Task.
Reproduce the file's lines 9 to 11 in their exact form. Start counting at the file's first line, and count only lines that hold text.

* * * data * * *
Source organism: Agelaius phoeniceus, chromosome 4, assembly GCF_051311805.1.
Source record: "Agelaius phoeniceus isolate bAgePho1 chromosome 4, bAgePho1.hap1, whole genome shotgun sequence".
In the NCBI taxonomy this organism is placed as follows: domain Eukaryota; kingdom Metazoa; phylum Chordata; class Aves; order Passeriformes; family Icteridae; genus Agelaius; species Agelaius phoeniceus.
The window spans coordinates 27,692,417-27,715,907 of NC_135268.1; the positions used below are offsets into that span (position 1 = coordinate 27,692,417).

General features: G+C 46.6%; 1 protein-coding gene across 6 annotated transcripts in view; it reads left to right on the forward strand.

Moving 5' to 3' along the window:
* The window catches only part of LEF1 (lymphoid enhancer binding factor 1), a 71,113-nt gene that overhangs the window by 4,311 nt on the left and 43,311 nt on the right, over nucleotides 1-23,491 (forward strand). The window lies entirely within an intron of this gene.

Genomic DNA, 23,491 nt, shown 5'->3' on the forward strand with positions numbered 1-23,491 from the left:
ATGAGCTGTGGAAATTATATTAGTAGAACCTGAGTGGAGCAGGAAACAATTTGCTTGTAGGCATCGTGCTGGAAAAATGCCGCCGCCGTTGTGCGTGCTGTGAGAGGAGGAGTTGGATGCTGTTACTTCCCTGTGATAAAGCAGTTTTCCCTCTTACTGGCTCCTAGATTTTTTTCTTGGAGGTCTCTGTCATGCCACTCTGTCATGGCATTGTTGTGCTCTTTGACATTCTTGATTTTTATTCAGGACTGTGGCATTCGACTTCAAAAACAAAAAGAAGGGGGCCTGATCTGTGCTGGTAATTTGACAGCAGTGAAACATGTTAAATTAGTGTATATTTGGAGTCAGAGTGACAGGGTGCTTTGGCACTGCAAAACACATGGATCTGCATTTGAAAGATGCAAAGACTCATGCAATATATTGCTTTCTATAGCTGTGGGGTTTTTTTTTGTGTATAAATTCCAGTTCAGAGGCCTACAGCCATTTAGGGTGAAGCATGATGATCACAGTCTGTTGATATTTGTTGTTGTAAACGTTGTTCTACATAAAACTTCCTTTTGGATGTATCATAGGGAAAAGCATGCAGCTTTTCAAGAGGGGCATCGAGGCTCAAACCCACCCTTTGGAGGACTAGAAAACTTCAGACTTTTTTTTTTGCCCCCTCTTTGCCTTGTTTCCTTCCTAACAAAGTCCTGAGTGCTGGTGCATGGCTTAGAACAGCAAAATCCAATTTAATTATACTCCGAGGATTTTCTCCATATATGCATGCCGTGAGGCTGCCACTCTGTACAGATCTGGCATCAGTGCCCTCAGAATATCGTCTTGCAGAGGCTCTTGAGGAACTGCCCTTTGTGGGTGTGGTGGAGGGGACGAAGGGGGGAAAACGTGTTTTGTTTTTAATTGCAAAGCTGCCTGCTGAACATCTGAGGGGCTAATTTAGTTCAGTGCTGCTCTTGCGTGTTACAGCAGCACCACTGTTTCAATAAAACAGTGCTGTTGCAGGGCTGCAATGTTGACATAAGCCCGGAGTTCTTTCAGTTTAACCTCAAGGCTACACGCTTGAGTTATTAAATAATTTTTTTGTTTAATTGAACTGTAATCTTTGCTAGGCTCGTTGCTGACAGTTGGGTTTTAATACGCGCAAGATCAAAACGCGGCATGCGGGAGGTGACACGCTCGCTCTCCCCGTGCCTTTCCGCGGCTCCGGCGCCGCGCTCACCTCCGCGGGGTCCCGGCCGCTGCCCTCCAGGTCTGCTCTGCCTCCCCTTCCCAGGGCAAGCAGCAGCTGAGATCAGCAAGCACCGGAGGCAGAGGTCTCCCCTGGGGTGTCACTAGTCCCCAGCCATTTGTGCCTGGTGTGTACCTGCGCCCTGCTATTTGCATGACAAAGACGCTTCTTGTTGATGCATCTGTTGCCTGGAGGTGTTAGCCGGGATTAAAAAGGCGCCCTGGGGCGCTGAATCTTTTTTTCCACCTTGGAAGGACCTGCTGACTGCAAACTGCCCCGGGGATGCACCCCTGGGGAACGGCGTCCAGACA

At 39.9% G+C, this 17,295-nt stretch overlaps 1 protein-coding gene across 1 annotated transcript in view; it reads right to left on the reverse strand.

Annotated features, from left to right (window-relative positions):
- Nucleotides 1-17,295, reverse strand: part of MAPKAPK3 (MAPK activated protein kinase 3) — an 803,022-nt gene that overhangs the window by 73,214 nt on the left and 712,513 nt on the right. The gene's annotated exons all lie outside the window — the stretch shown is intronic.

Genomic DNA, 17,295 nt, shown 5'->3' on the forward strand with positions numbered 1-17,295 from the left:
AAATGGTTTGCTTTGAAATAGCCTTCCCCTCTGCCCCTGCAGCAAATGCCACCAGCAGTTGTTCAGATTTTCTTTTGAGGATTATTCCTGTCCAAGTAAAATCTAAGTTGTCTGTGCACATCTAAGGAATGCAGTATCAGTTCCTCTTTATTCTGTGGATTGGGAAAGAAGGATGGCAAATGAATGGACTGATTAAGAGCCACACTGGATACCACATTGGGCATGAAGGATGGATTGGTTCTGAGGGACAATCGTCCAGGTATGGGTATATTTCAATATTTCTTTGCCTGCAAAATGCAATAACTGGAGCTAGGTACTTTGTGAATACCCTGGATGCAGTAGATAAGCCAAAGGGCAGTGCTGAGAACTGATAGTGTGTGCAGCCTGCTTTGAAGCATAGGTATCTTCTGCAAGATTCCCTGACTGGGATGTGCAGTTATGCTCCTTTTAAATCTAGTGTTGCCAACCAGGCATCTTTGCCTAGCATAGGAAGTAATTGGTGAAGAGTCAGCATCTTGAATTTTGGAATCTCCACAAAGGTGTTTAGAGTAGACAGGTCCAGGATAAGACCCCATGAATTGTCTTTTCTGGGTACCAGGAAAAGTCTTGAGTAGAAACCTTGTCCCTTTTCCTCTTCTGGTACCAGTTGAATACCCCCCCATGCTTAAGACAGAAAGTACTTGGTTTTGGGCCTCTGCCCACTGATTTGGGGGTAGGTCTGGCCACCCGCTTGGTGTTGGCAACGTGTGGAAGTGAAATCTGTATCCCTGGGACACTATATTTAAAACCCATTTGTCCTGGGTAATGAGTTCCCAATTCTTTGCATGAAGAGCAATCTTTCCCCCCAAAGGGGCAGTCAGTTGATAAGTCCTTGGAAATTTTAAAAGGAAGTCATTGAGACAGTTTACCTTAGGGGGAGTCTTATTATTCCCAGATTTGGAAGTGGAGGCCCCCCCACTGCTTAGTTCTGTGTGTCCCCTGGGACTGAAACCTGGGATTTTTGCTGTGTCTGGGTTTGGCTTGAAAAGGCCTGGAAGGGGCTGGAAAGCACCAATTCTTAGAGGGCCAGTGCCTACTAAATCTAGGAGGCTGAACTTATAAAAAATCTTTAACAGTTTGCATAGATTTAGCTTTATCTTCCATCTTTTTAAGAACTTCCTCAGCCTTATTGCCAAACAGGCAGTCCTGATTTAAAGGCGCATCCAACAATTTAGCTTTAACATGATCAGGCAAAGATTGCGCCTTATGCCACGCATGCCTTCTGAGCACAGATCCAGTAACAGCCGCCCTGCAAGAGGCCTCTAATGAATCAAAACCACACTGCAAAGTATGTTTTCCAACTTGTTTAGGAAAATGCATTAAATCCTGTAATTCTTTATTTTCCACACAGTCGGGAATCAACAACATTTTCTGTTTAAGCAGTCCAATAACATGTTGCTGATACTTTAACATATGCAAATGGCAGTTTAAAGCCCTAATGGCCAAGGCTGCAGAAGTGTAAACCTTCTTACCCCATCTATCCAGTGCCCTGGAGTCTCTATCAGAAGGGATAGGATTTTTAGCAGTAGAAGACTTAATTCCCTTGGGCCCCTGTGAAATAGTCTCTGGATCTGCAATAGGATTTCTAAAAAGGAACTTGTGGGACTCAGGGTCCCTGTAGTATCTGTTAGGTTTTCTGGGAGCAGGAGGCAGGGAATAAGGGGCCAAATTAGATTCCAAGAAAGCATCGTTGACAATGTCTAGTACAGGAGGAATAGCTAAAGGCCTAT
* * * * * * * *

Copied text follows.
ATGAGCTGTGGAAATTATATTAGTAGAACCTGAGTGGAGCAGGAAACAATTTGCTTGTAGGCATCGTGCTGGAAAAATGCCGCCGCCGTTGTGCGTGCTGTGAGAGGAGGAGTTGGATGCTGTTACTTCCCTGTGATAAAGCAGTTTTCCCTCTTACTGGCTCCTAGATTTTTTTCTTGGAGGTCTCTGTCATGCCACTCTGTCATGGCATTGTTGTGCTCTTTGACATTCTTGATTTTTATTCAGGACTGTGGCATTCGACTTCAAAAACAAAAAGAAGGGGGCCTGATCTGTGCTGGTAATTTGACAGCAGTGAAACATGTTAAATTAGTGTATATTTGGAGTCAGAGTGACAGGGTGCTTTGGCACTGCAAAACACATGGATCTGCATTTGAAAGATGCAAAGACTCATGCAATATATTGCTTTCTATAGCTGTGGGGTTTTTTTTTGTGTATAAATTCCAGTTCAGAGGCCTACAGCCATTTAGGGTGAAGCATGATGATCACAGTCTGTTGATATTTGTTGTTGTAAACGTTGTTCTACATAAAACTTCCTTTTGGATGTATCATAGGGAAAAGCATGCAGCTTTTCAAGAGGGGCATCGAGGCTCAAACCCACCCTTTGGAGGACTAGAAAACTTCAGACTTTTTTTTTTGCCCCCTCTTTGCCTTGTTTCCTTCCTAACAAAGTCCTGAGTGCTGGTGCATGGCTTAGAACAGCAAAATCCAATTTAATTATACTCCGAGGATTTTCTCCATATATGCATGCCGTGAGGCTGCCACTCTGTACAGATCTGGCATCAGTGCCCTCAGAATATCGTCTTGCAGAGGCTCTTGAGGAACTGCCCTTTGTGGGTGTGGTGGAGGGGACGAAGGGGGGAAAACGTGTTTTGTTTTTAATTGCAAAGCTGCCTGCTGAACATCTGAGGGGCTAATTTAGTTCAGTGCTGCTCTTGCGTGTTACAGCAGCACCACTGTTTCAATAAAACAGTGCTGTTGCAGGGCTGCAATGTTGACATAAGCCCGGAGTTCTTTCAGTTTAACCTCAAGGCTACACGCTTGAGTTATTAAATAATTTTTTTGTTTAATTGAACTGTAATCTTTGCTAGGCTCGTTGCTGACAGTTGGGTTTTAATACGCGCAAGATCAAAACGCGGCATGCGGGAGGTGACACGCTCGCTCTCCCCGTGCCTTTCCGCGGCTCCGGCGCCGCGCTCACCTCCGCGGGGTCCCGGCCGCTGCCCTCCAGGTCTGCTCTGCCTCCCCTTCCCAGGGCAAGCAGCAGCTGAGATCAGCAAGCACCGGAGGCAGAGGTCTCCCCTGGGGTGTCACTAGTCCCCAGCCATTTGTGCCTGGTGTGTACCTGCGCCCTGCTATTTGCATGACAAAGACGCTTCTTGTTGATGCATCTGTTGCCTGGAGGTGTTAGCCGGGATTAAAAAGGCGCCCTGGGGCGCTGAATCTTTTTTTCCACCTTGGAAGGACCTGCTGACTGCAAACTGCCCCGGGGATGCACCCCTGGGGAACGGCGTCCAGACA

At 39.9% G+C, this 17,295-nt stretch overlaps 1 protein-coding gene across 1 annotated transcript in view; it reads right to left on the reverse strand.

Annotated features, from left to right (window-relative positions):